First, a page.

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Archive - May 11, 2013

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Personalized Medicine Conference Will Focus on Next-Gen Sequencing for Targeted Therapeutics

The sixth annual Personalized Medicine Conference (6.0) organized by San Francisco State University will focus on the amazing technological challenges and advances of “next-generation sequencing,” examining the very latest approaches and how they are leading to profound changes in our understanding of basic biological questions and to more efficacious and cost-effective therapies. The conference is entitled, “Next-Generation Sequencing for Targeted Therapeutics.” Featured speakers include Kimberly J. Popovits, Chairman of the Board, Chief Executive Officer & President of Genomic Health; Dr. Mark Sliwkowski, Distinguished Staff Scientist at Genentech; Professor Atul Butte of Stanford University; and Dr. Carl Borrebaeck, Professor & Chair of Immunotechnology and Director of CREATE Health at Lund University in Sweden. The conference will take place at the South San Francisco Conference Center (http://www.ssfconf.com/directions-top) from 8:00 am to 5:30 pm on Thursday, May 30, 2013, with a reception to follow. Those wishing to attend are urged to register as soon as possible (http://personalizedmedicine.sfsu.edu/register.html). For additional information, to help sponsor the event, or to inquire about special academic rates, contact dnamed@sfsu.edu. The conference organizers, including Michael Goldman, Ph.D., Professor and Chair of San Francisco State’s Department of Biology, noted that with the price of sequencing a complete human genome falling into the $1,000 range, stunning advances are sure to come over the next few years. It is likely that a detailed genome sequence will soon be part of a routine medical history, allowing unprecedented precision in diagnosis and treatment. The DNA and RNA signatures of both complex, common diseases and rare, elusive conditions will yield their secrets.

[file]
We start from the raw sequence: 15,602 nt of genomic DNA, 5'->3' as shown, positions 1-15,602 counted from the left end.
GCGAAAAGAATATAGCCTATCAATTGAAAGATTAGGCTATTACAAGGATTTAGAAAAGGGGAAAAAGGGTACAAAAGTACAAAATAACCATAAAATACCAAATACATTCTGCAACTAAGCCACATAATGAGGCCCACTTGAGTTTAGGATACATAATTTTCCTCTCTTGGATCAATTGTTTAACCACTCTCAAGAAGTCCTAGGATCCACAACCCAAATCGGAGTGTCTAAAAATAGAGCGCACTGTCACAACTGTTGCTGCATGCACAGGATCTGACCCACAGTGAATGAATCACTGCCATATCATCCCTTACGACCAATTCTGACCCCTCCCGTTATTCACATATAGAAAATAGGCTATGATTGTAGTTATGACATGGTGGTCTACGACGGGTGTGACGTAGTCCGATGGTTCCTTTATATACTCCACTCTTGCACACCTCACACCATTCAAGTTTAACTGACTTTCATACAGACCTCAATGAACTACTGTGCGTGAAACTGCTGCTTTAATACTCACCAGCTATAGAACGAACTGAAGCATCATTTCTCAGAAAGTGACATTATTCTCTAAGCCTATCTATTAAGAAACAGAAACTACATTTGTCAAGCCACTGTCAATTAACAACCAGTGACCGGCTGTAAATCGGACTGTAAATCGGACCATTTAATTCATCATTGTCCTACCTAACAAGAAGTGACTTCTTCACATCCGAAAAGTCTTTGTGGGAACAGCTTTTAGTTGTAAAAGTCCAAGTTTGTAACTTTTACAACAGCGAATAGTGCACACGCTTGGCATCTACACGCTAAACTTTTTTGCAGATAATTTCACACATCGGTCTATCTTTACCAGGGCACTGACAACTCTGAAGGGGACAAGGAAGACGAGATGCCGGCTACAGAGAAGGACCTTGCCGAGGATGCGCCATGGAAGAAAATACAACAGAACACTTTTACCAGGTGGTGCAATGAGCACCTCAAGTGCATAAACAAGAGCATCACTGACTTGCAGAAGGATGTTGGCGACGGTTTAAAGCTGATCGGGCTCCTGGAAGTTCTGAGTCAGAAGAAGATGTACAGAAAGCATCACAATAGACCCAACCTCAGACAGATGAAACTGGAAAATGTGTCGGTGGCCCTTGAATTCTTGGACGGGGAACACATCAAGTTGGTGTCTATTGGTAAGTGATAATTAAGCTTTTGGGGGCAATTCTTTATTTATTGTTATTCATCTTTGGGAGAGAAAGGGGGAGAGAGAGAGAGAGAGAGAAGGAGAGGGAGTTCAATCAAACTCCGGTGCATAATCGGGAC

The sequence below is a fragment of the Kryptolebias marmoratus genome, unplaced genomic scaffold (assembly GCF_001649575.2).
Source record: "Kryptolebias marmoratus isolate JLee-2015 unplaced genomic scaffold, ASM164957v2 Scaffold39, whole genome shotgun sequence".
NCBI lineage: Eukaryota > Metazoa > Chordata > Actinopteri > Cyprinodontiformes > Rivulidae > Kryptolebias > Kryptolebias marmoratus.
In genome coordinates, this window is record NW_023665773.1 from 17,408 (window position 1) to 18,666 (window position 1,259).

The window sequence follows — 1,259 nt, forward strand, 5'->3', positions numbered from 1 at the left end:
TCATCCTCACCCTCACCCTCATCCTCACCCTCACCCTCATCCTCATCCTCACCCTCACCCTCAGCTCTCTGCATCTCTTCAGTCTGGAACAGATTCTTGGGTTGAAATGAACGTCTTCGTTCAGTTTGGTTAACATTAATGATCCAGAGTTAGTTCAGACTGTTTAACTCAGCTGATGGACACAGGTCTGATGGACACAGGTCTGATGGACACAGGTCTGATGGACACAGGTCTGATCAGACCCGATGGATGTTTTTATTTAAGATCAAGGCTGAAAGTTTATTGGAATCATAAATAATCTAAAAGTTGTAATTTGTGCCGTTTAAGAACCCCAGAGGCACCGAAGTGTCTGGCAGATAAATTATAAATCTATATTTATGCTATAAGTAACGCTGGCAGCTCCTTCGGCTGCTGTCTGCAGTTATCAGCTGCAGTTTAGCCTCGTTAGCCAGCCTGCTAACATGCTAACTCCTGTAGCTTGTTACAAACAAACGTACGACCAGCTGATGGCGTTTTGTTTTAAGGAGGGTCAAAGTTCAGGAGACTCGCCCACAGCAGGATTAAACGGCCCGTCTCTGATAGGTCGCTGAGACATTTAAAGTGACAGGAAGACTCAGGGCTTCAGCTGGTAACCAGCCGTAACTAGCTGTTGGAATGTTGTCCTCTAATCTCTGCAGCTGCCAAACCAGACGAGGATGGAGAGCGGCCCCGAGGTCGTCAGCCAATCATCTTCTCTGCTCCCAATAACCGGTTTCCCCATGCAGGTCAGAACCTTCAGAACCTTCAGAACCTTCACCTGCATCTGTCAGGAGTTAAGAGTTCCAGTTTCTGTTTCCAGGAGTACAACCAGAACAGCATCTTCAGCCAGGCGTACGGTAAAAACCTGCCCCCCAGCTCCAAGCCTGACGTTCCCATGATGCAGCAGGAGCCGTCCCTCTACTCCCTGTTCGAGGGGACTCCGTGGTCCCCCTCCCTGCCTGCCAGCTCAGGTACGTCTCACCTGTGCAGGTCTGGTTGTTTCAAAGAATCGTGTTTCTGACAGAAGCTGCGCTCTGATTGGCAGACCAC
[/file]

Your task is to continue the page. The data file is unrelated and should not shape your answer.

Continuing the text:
Cocaine Vaccine Moves Toward Human Clinical Trials

Researchers at the Weill Cornell Medical College in New York City have successfully tested their novel anti-cocaine vaccine in primates, bringing them closer to launching human clinical trials. Their study, published online on May 10, 2013 by the journal Neuropsychopharmacology, used a radiological technique to demonstrate that the anti-cocaine vaccine prevented the drug from reaching the brain and producing a dopamine-induced high. "The vaccine eats up the cocaine in the blood like a little Pac-man before it can reach the brain," says the study's lead investigator, Dr. Ronald G. Crystal, chairman of the Department of Genetic Medicine at Weill Cornell Medical College. "We believe this strategy is a win-win for those individuals, among the estimated 1.4 million cocaine users in the United States, who are committed to breaking their addiction to the drug," he says. "Even if a person who receives the anti-cocaine vaccine falls off the wagon, cocaine will have no effect." Dr. Crystal says he expects to begin human testing of the anti-cocaine vaccine within a year. Cocaine (image), a tiny molecule drug, works to produce feelings of pleasure because it blocks the recycling of dopamine -- the so-called "pleasure" neurotransmitter -- in two areas of the brain, the putamen in the forebrain and the caudate nucleus in the brain's center. When dopamine accumulates at the nerve endings, "you get this massive flooding of dopamine and that is the feel-good part of the cocaine high," says Dr. Crystal. The novel vaccine Dr. Crystal and his colleagues developed combines bits of the common cold virus with a particle that mimics the structure of cocaine. When the vaccine is injected into an animal, its body "sees" the cold virus and mounts an immune response against both the virus and the cocaine mimic, says Dr. Crystal.